The Stranger Beside Me
Clean-cut and suave, Ted Bundy was one of the most prolific serial killers in America’s past. On record, he killed, raped, and kidnapped over 40 women. (The true total is unknown, although Bundy reportedly said, “Add one digit [to 36], and you’ve got it.”) Ann Rule was Ted Bundy’s friend. She worked with him—ironically, at Seattle’s Suicide Hotline crisis center—decades before the police exposed the monster behind the façade. Her account is a chilling reflection on the man with whom she’d once exchanged Christmas cards and the definitive biography of one of America’s most notorious criminals.
The Death Instinct
In the U.S., John Dillinger is the most famous bank robber of all time, but in France, it’s Jacques Mesrine. France’s Public Enemy #1 in the 1960s and 70s, Mesrine was an infamous gangster who left behind a trail of bank robberies, murders, kidnappings, and prison escapes that spanned six countries and three continents. Before the bloody police shootout that took his life in 1979, Mesrine wrote his autobiography from his prison cell. He titled it L’Instinct de Mort (“Death Instinct”), giving readers rare inside access to the early, formative years of a violent criminal career.
No collection of books written by authors with the inside scoop would be complete without Helter Skelter, the bestselling true crime book of all time. In the 1970s, the investigation, arrest, and prosecution of Charles Manson and the Manson Family shocked the American public. Then the revelations about the crimes the Family committed in the fateful summer of 1969 turned up questions that all circled back to “Why?”. And who better to provide answers than Vincent Bugliosi, prosecutor during the trial and the author of this book? “Occasionally writers refer to a ‘motiveless crime.’ I’ve never encountered such an animal and I’m convinced that none such exists,” Bugliosi writes. “Every crime is committed for a reason. The problem, especially in this case, was finding it.”
19 years old and pregnant, Amber Hilberling claimed self-defense after she pushed Josh Hilberling through the window a 25th-floor apartment. But the State of Oklahoma charged Amber with murder. The sensational trial that occurred afterwards captured regional, national, and international media coverage. In 2016, J.R. Elias, one of Amber’s attorneys, independently published Push, telling a true crime account of Amber’s story.
Cries Unheard: The Story of Mary Bell
In 1968, the day before her 11th birthday, Mary Bell strangled two boys, aged three and four years old. The resulting investigation and trial made Mary Bell a household name in England. In a controversial move, Sereny gained exclusive access to Bell while she was still serving a 12-year prison sentence. The resulting collaboration with Bell induced public outcry but also sought to answer a question no one quite understood: what could drive a child to murder other children?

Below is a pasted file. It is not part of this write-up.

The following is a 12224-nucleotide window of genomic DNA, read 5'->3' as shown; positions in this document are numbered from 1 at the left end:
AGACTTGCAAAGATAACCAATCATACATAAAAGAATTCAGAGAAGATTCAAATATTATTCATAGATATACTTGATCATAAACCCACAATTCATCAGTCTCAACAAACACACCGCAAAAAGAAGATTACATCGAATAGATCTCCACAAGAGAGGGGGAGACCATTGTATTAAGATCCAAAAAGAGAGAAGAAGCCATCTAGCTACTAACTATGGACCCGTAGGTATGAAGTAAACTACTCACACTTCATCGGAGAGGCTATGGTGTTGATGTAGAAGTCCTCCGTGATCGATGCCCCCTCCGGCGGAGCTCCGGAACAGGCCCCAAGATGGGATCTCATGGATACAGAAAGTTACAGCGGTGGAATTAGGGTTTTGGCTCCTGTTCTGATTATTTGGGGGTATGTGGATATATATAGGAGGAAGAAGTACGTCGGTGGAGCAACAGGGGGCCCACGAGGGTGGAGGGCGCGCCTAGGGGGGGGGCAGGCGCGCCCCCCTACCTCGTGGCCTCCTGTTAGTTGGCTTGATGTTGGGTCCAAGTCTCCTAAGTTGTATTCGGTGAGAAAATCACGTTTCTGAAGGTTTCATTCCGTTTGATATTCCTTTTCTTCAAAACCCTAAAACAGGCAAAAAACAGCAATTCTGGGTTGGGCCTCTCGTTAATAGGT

The Last Victim
Jason Moss was an 18-year old freshman when a college thesis inspired him to reach out to criminals in prison. He eventually acquired a roster of pen pals made up of the world’s most dangerous serial killers: John Wayne Gacy, Charles Manson, and Jeffrey Dahmer among them. He especially developed a close relationship with Gacy, going so far as to see him in prison. But the visit flipped the tables on Moss, as Moss realized that he was to be left in a room with a handcuffed serial killer, no security cameras . . . and no security guards. The experience was the genesis for this book, which turns out to be a chilling inside peek at the mind of the serial killer — and what happens when you become friends with one.
The East Area Rapist. The Original Night Stalker. The Golden State Killer. Three monikers used to identify one man: a serial rapist turned-serial-killer, who terrorized California in the 1980s. His 10-year spree encompassed 50 rapes and at least 12 murders. Yet the EAR was never caught. In Sudden Terror, one of the detectives who worked on the investigation recounts everything from the initial rapes in Sacramento to the EAR’s eventual transformation into the Golden State Killer. Fast-paced and meticulously detailed, the book is written with all the desperate insight that one can provide for a case that can not yet be closed.
Son of a Gun
In September 2001, only a couple days after the Twin Towers fell, Debbie St. Germain was found in a dusty trailer, dead from eight gunshot wounds. A few months later, an ex-cop named Ray Hudson committed suicide. What was the connection between these two deaths? Left behind to answer the question in the midst of the tragedy was 20-year old Justin St. Germain, Debbie’s son. Investigating the case, the author weaves memoir and true crime expertly while piecing together the clues that point towards Debbie St. Germain being shot eight times in Tombstone, Arizona.
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